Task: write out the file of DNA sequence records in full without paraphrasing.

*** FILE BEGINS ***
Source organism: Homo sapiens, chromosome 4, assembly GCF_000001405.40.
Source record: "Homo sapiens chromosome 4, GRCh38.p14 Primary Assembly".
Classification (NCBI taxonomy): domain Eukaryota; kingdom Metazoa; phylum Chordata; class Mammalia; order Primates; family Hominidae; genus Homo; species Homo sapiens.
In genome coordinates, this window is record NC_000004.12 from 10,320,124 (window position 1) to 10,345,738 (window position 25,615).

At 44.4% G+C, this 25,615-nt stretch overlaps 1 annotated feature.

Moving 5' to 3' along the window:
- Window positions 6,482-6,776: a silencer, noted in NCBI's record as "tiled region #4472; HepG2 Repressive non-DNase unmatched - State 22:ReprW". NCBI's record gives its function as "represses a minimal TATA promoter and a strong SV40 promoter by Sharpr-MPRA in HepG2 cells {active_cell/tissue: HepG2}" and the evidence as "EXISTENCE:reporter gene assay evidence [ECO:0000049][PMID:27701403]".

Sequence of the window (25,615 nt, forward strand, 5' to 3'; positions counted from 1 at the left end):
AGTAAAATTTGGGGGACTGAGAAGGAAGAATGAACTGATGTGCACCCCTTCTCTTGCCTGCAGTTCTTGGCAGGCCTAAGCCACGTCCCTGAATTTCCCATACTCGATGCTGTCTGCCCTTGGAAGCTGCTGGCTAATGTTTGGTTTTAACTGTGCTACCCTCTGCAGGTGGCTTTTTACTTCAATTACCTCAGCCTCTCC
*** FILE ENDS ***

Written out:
Source organism: Homo sapiens, chromosome 4, assembly GCF_000001405.40.
Source record: "Homo sapiens chromosome 4, GRCh38.p14 Primary Assembly".
Classification (NCBI taxonomy): domain Eukaryota; kingdom Metazoa; phylum Chordata; class Mammalia; order Primates; family Hominidae; genus Homo; species Homo sapiens.
In genome coordinates, this window is record NC_000004.12 from 10,320,124 (window position 1) to 10,345,738 (window position 25,615).

At 44.4% G+C, this 25,615-nt stretch overlaps 1 annotated feature.

Moving 5' to 3' along the window:
- Window positions 6,482-6,776: a silencer, noted in NCBI's record as "tiled region #4472; HepG2 Repressive non-DNase unmatched - State 22:ReprW". NCBI's record gives its function as "represses a minimal TATA promoter and a strong SV40 promoter by Sharpr-MPRA in HepG2 cells {active_cell/tissue: HepG2}" and the evidence as "EXISTENCE:reporter gene assay evidence [ECO:0000049][PMID:27701403]".

Sequence of the window (25,615 nt, forward strand, 5' to 3'; positions counted from 1 at the left end):
AGTAAAATTTGGGGGACTGAGAAGGAAGAATGAACTGATGTGCACCCCTTCTCTTGCCTGCAGTTCTTGGCAGGCCTAAGCCACGTCCCTGAATTTCCCATACTCGATGCTGTCTGCCCTTGGAAGCTGCTGGCTAATGTTTGGTTTTAACTGTGCTACCCTCTGCAGGTGGCTTTTTACTTCAATTACCTCAGCCTCTCC